- Name: Roland Richard Louis BOURKE
- D.O.B: 28th November, 1895
- D.O.A: 10th May, 1918
- D.O.D: 29th August, 1958
- Award: Victoria Cross
- Occupation at time of action: Lieutenant, HM Motor Launch 276, Royal Naval Volunteer Reserve
- Book: The Complete History - Volume 2
The Second Ostend Raid, Belgium 9-10 May 1918
The First World War 1918
After the unsuccessful attempt to block the Ostend exit to the German naval base at Bruges as part of the Zeebrugge Raid on 22-23 April 1918, a second attempt was made on 9-10 May 1918. HMS Vindictive under Commander A E Godsal was accompanied by HMS Sappho. Sappho developed engine trouble and had to return to base, but Godsal succeeded in sailing Vindictive into the harbour of Ostend, where he was killed by a shell which hit the bridge and also badly wounded the navigation officer, Lieutenant Sir John Alleyne. Lieutenant V A C Crutchley assumed command and tried to manoeuvre Vindictive to block the channel but the ship was already aground and could not be moved. Crutchley nevertheless set the charges and ordered his crew to abandon ship. Two motor launches, ML 254 and ML 276, had been detailed to evacuate the crew. The closer, ML 254, commanded by Lieutenant G H Drummond, had already been hit by a shell before it reached Vindictive. Despite having two bullet wounds in his forearm and shrapnel in his left thigh and by his collar bone, Drummond reached Vindictive and took off two officers and 38 men before the ship blew up. However while heading out to sea he collapsed, and it was Crutchley who assumed command and kept ML 254 afloat long enough for the survivors to be rescued by HMS Warwick. As ML 254 left Ostend harbour, she collided with ML 276, commanded by Lieutenant Commander R R L Bourke, which was heading in, but by good luck neither launch was further damaged by the mishap. ML 276 searched for ten minutes near Vindictive under very heavy fire to make sure that everybody had got away. Just as he was leaving, Bourke heard the shouts of Lieutenant Alleyne and two sailors, all very badly wounded, who were clinging to an upturned boat. Bourke succeeded in rescuing all three men before heading for the open sea. ML 276 had been hit fifty-five times in all by German fire before a monitor took her in tow. Despite the gallantry shown by the participants in the raid the canal exit at Ostend was only partly blocked.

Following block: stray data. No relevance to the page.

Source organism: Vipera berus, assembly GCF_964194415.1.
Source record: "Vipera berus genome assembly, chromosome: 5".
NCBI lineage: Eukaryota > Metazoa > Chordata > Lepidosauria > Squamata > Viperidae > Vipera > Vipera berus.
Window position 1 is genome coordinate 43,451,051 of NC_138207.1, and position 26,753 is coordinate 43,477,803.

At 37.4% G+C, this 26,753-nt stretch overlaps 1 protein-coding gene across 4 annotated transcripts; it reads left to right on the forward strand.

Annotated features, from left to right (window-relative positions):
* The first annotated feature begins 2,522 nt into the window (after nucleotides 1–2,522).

Volunteered for rescue work in command of M.L. 276, and followed “Vindictive” into Ostend, engaging the enemy’s machine guns on both piers with Lewis guns. After M.L. 254 had backed out Lieutenant Bourke laid his vessel alongside “Vindictive” to make further search. Finding no one he withdrew, but hearing cries in the water he again entered the harbour, and after a prolonged search eventually found Lieutenant Sir John Alleyne and two ratings, all badly wounded, and in the water, clinging to an upended skiff, and he rescued them. During all this time the motor launch was under very heavy fire at close range, being hit in fifty-five places, once by a 6 in. shell – two of her small crew being killed and others wounded. The vessel was seriously damaged and speed greatly reduced. Lieutenant Bourke, however, managed to bring her out and carry on until he fell in with a Monitor, which took him in tow. This episode displayed daring and skill of a very high order, and Lieutenant Bourke’s bravery and perseverance undoubtedly saved the lives of Lieutenant Alleyne and two of the “Vindictive’s” crew.